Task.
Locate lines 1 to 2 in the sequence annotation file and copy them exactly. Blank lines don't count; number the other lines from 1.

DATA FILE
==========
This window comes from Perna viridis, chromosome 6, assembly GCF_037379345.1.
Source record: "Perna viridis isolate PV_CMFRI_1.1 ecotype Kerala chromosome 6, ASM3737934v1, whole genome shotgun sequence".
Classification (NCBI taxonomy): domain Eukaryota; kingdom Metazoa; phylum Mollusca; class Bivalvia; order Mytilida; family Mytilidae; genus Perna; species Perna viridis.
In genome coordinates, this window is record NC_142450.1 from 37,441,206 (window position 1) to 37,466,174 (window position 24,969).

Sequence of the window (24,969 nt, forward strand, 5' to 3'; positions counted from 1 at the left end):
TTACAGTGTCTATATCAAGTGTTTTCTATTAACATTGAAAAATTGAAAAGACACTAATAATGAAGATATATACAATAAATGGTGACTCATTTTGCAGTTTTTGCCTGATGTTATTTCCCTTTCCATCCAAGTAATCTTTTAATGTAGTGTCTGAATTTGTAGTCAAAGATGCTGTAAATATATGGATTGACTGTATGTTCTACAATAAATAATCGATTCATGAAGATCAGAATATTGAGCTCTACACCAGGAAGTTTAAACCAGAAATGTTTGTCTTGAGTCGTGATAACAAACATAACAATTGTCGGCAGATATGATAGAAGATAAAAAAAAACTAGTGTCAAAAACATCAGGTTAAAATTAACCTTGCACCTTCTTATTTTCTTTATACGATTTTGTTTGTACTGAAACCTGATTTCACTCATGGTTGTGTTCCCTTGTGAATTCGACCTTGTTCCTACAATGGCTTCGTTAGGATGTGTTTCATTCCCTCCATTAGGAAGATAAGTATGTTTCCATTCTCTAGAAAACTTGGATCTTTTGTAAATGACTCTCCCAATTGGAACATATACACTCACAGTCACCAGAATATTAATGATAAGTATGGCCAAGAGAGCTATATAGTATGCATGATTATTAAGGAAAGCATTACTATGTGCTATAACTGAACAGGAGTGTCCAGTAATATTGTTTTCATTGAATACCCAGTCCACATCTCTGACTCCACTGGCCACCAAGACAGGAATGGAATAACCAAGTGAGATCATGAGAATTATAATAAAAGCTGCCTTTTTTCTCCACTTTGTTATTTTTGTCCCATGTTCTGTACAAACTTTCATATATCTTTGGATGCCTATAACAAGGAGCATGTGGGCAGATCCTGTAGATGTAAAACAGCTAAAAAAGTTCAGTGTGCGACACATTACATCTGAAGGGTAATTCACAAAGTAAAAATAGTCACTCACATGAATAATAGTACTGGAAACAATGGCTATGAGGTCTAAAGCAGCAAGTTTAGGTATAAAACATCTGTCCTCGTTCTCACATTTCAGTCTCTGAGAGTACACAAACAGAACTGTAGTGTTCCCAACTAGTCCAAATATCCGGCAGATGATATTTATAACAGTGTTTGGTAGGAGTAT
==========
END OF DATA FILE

This window comes from Perna viridis, chromosome 6, assembly GCF_037379345.1.
Source record: "Perna viridis isolate PV_CMFRI_1.1 ecotype Kerala chromosome 6, ASM3737934v1, whole genome shotgun sequence".